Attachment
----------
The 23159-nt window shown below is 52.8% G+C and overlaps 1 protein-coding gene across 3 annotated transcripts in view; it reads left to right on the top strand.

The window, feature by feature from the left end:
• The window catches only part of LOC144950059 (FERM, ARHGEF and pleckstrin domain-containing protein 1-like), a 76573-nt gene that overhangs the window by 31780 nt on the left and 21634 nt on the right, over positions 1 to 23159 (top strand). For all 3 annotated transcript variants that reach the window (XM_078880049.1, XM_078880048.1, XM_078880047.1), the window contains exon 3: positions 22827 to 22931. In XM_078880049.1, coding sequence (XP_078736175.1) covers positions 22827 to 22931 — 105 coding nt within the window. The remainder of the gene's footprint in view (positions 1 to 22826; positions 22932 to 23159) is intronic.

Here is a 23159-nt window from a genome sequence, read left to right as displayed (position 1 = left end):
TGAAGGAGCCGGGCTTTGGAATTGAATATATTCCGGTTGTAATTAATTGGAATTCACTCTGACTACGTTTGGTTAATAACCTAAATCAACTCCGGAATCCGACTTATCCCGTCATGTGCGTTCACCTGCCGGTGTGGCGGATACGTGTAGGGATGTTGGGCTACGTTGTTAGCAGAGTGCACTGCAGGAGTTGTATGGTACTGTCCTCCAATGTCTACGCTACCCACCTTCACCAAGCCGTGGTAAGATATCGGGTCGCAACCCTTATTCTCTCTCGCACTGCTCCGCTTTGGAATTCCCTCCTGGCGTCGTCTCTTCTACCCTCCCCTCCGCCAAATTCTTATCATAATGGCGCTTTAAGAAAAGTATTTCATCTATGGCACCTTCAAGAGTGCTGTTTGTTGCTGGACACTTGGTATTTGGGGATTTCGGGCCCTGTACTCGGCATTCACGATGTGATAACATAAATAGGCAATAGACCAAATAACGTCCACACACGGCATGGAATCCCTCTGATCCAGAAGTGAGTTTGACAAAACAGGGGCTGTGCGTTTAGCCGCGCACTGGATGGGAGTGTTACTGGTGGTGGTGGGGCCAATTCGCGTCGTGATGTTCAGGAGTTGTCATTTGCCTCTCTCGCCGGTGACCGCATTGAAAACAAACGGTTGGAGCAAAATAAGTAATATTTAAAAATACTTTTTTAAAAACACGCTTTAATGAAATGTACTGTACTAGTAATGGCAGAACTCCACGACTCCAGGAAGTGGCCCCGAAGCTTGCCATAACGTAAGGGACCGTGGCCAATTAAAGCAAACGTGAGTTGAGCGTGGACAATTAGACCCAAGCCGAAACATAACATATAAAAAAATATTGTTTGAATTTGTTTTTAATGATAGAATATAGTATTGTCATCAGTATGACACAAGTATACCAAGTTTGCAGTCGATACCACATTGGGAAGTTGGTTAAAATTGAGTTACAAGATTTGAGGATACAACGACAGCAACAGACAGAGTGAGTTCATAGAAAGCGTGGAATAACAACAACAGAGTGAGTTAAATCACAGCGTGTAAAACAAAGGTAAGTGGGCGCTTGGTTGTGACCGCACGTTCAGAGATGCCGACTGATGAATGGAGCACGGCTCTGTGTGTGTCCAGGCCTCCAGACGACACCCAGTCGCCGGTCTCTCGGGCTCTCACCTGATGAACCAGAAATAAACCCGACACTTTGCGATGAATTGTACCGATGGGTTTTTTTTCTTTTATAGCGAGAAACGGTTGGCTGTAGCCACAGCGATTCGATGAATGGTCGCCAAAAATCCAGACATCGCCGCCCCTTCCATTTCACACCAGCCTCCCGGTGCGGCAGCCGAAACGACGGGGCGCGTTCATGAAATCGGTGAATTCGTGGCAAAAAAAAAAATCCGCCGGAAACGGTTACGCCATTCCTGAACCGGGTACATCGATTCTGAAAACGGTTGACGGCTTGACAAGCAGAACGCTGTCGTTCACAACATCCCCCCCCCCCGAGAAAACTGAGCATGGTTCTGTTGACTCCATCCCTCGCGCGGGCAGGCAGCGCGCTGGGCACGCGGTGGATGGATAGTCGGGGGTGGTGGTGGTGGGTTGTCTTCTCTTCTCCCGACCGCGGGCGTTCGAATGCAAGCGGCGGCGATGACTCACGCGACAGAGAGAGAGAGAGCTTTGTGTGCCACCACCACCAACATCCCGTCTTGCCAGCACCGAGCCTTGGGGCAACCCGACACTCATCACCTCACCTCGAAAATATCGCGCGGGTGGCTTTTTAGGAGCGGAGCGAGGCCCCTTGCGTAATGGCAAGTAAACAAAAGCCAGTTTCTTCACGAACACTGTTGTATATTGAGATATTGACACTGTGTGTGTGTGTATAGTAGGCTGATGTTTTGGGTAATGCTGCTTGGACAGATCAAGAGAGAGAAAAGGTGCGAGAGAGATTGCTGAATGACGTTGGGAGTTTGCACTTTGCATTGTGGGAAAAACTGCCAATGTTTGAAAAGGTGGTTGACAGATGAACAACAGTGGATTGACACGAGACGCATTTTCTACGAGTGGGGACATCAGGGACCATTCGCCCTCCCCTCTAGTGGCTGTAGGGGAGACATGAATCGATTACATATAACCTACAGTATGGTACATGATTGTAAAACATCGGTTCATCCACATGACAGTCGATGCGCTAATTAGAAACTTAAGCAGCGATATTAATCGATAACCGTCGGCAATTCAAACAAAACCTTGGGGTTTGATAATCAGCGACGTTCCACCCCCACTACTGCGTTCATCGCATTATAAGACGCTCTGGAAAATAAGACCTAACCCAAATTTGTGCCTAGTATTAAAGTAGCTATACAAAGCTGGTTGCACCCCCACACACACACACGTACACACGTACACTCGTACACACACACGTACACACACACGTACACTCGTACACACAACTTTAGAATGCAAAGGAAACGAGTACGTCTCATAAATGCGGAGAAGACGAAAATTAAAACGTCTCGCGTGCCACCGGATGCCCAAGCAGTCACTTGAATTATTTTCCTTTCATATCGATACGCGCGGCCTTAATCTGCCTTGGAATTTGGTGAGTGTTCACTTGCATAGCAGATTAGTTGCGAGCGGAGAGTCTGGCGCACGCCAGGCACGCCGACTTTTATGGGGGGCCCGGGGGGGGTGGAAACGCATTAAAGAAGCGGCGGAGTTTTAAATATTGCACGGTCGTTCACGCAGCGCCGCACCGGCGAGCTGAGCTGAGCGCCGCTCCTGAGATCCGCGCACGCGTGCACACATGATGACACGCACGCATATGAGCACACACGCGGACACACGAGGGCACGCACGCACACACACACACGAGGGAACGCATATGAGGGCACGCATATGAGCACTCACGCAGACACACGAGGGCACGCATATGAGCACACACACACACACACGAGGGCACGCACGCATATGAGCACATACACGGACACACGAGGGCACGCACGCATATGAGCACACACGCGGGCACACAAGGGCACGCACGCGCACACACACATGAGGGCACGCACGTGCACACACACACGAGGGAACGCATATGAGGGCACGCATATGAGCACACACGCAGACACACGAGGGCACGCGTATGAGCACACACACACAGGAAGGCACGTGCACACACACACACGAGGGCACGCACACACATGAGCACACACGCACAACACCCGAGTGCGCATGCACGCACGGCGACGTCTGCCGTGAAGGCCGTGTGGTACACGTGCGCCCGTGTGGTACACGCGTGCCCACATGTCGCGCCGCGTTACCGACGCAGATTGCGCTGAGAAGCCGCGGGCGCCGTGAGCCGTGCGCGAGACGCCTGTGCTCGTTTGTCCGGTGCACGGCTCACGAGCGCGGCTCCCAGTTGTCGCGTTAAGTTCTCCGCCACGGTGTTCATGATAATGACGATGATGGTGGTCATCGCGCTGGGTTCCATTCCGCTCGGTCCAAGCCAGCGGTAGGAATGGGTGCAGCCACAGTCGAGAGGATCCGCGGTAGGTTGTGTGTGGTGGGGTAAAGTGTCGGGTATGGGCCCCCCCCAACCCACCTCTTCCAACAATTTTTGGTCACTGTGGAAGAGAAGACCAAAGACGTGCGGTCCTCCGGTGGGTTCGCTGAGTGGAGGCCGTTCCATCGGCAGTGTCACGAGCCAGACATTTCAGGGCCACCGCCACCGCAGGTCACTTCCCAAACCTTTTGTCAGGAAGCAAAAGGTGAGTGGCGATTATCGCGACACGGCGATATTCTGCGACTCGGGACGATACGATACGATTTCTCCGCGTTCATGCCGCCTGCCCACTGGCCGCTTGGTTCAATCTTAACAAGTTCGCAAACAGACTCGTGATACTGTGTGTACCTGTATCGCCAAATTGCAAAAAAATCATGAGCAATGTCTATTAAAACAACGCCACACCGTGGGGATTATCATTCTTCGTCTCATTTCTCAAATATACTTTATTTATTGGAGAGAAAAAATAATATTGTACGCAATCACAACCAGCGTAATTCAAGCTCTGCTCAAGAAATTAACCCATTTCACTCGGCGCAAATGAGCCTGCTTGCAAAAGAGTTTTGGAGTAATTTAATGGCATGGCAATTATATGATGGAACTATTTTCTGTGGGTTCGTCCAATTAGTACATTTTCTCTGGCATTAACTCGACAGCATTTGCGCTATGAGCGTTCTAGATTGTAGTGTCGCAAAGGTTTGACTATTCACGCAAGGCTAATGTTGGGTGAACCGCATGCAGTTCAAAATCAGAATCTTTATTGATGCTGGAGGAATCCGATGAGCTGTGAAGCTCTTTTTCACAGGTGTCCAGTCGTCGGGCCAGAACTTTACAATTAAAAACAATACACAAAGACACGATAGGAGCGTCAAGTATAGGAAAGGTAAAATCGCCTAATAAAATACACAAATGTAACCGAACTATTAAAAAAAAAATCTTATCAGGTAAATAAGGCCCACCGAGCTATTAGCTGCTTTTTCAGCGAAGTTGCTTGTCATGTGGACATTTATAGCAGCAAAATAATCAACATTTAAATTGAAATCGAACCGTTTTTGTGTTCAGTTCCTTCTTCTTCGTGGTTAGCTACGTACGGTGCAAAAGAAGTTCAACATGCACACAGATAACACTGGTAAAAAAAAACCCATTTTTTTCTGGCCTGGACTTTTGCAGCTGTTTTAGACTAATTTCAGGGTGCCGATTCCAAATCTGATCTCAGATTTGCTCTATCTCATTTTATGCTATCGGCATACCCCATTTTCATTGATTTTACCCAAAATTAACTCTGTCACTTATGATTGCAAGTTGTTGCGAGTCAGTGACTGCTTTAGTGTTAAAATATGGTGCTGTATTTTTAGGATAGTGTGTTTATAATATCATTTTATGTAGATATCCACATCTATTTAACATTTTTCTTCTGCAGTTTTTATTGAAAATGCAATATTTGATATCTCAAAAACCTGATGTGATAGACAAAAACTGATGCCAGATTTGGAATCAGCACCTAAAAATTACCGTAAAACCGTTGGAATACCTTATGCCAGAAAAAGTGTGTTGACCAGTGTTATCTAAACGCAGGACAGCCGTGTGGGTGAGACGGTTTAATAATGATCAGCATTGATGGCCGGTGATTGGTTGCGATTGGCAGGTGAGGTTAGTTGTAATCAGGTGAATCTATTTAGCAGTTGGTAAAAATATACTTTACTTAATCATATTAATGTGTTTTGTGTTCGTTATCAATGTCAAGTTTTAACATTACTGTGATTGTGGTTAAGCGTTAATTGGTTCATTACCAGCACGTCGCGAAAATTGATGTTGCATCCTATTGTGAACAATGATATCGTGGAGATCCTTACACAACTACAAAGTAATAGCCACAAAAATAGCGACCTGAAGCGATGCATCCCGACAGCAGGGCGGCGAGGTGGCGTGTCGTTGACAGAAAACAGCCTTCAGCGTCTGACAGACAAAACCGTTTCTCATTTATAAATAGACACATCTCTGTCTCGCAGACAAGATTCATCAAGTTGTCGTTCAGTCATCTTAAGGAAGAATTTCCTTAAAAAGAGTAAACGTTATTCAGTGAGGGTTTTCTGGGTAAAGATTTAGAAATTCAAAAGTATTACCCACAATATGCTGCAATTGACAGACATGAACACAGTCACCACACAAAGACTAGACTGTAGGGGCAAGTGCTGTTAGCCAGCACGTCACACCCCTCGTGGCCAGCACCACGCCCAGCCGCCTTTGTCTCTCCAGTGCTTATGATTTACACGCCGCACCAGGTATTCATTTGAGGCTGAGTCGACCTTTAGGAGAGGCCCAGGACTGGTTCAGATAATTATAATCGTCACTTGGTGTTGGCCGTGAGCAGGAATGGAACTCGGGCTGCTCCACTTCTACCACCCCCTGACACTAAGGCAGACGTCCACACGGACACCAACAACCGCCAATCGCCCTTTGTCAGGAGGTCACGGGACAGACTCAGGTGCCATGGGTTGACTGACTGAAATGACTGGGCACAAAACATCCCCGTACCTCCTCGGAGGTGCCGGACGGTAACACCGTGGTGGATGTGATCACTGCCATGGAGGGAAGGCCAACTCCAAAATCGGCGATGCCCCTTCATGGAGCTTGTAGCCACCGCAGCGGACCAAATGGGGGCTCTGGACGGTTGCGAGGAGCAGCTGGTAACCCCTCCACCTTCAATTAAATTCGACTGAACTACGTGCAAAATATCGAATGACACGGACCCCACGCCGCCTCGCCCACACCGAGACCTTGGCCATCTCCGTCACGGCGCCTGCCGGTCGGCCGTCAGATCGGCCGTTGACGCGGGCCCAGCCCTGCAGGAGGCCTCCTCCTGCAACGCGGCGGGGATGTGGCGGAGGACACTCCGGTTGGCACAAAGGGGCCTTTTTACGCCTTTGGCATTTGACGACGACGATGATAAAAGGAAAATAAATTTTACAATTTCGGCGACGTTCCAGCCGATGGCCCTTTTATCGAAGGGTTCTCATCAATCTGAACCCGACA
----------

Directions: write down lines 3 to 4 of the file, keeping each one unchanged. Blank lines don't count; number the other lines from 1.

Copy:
• The window catches only part of LOC144950059 (FERM, ARHGEF and pleckstrin domain-containing protein 1-like), a 76573-nt gene that overhangs the window by 31780 nt on the left and 21634 nt on the right, over positions 1 to 23159 (top strand). For all 3 annotated transcript variants that reach the window (XM_078880049.1, XM_078880048.1, XM_078880047.1), the window contains exon 3: positions 22827 to 22931. In XM_078880049.1, coding sequence (XP_078736175.1) covers positions 22827 to 22931 — 105 coding nt within the window. The remainder of the gene's footprint in view (positions 1 to 22826; positions 22932 to 23159) is intronic.

Here is a 23159-nt window from a genome sequence, read left to right as displayed (position 1 = left end):